Last weekend as I nervously assessed my garden for signs of life, certain a few plants had fallen prey to the cold spell we endured this past winter, I was struck with a familiar feeling—a feeling of hope tempered with acceptance. When I grasped each twig, I hoped to find it bend and not break, confirming it would soon reemerge with signs of life. Still, I was aware that I must also accept the harsh truth that not all of them made it through, as the first one I handled produced the audible confirmation that there was a casualty. By the end of my task, I had held over 30 different plants in my hand, with only two demanding that I practice acceptance. I was grateful for the twenty-eight that survived but wondered why the two that snapped didn’t have what it took to endure.

After closer inspection, I realized these particular shrubs had soil erosion at their base, and the roots had been exposed, although ever slightly. The other plants sustained themselves through the extreme temperatures by going dormant. They could do this because their life source, their root system, was protected by going deep and thus avoiding exposure to the elements.

I am a believer that nature is our timeless teacher. We can find answers to many of our existential questions if we deliberate to reflect on the natural realm around us. My walk through my yard that day was a stark reminder that it is not optional but essential to our survival to dig deep in the harsh times to have any chance of emerging with vitality and beauty once the season passes. Although the surviving plants were indistinguishable from those that didn’t make it at first glance, there will be no doubt in the coming weeks which ones are alive as their buds bloom and become a gift to all those passing by. They will display a beauty that was always there, only waiting for the perfect conditions to emerge. Winter is naturally the season that draws us indoors.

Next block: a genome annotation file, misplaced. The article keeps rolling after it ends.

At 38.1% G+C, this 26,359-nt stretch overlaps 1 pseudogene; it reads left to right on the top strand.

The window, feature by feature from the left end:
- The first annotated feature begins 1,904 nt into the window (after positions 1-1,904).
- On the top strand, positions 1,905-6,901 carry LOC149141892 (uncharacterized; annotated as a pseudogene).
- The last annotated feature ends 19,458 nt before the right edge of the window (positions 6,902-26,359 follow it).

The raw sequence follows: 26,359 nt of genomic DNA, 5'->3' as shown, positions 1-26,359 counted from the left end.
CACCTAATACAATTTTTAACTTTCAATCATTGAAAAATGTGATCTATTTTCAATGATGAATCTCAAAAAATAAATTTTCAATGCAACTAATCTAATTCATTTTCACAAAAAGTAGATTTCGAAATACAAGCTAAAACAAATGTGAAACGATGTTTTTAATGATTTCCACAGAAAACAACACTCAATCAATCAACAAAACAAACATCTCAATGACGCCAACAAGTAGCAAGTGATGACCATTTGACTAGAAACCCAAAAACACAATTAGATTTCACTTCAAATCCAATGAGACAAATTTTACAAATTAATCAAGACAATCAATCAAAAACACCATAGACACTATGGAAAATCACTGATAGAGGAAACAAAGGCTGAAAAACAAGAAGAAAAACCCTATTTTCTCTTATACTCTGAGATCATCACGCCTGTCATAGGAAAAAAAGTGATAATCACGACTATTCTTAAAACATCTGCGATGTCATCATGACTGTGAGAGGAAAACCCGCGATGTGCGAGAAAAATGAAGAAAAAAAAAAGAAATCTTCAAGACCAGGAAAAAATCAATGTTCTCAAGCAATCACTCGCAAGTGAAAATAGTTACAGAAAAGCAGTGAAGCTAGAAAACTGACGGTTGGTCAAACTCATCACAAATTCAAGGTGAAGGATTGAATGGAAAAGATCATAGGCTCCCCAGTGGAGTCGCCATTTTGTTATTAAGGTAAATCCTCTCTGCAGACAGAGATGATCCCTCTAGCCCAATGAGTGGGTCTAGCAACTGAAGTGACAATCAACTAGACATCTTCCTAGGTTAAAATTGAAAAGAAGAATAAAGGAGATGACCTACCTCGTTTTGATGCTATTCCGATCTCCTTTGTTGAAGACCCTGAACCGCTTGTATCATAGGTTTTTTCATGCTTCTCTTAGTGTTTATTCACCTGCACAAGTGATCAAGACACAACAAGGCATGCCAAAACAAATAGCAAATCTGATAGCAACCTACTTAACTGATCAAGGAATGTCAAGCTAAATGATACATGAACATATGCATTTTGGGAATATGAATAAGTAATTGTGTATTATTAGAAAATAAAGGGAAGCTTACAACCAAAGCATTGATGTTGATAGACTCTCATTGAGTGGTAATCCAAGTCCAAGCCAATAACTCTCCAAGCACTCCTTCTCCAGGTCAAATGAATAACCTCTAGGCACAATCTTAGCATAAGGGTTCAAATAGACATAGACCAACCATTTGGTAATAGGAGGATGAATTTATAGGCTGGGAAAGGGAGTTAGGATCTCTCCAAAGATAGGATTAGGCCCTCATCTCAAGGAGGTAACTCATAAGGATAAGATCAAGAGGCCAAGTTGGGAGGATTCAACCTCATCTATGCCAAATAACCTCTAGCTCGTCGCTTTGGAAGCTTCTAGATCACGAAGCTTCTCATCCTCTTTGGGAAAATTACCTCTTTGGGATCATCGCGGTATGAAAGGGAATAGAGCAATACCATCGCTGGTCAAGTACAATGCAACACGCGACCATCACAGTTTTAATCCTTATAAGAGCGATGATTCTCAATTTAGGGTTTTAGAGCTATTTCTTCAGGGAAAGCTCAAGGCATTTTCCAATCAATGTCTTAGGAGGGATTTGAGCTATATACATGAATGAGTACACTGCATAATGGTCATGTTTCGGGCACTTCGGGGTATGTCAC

Everyone and everything has a natural inclination to hibernate, which makes for an ideal opportunity to reflect. However, we all know that harsh conditions are not confined to a few months on the calendar or even external elements. Most of our adversity, our harsh realities, are far more difficult to flee from than simply going indoors. So regardless of the month hanging on the wall, when trying times find us, and they certainly will, may we let them be a cue, a reminder to dig deep. To soul search, learn who we are, and refine our lives to become our ideal selves. Then when the season passes, as it always does, we will re-emerge with greater strength and beauty than we had when entering the harsh season we endured. And for this, the difficult season, circumstance, or experience is owed our gratitude for providing the perfect conditions to accelerate our growth. Our lives have natural seasons, not predictable but dynamic. Some we flourish, and some we are better off hibernating. Although very different at a glance, one thing is sure; they are all best endured with a mindset of hope tempered with acceptance. We need to hold hope that the good times will persist and engage in acceptance when we recognize it’s time to dig deep, hibernate and reflect, and rest assured we will emerge again in the next season.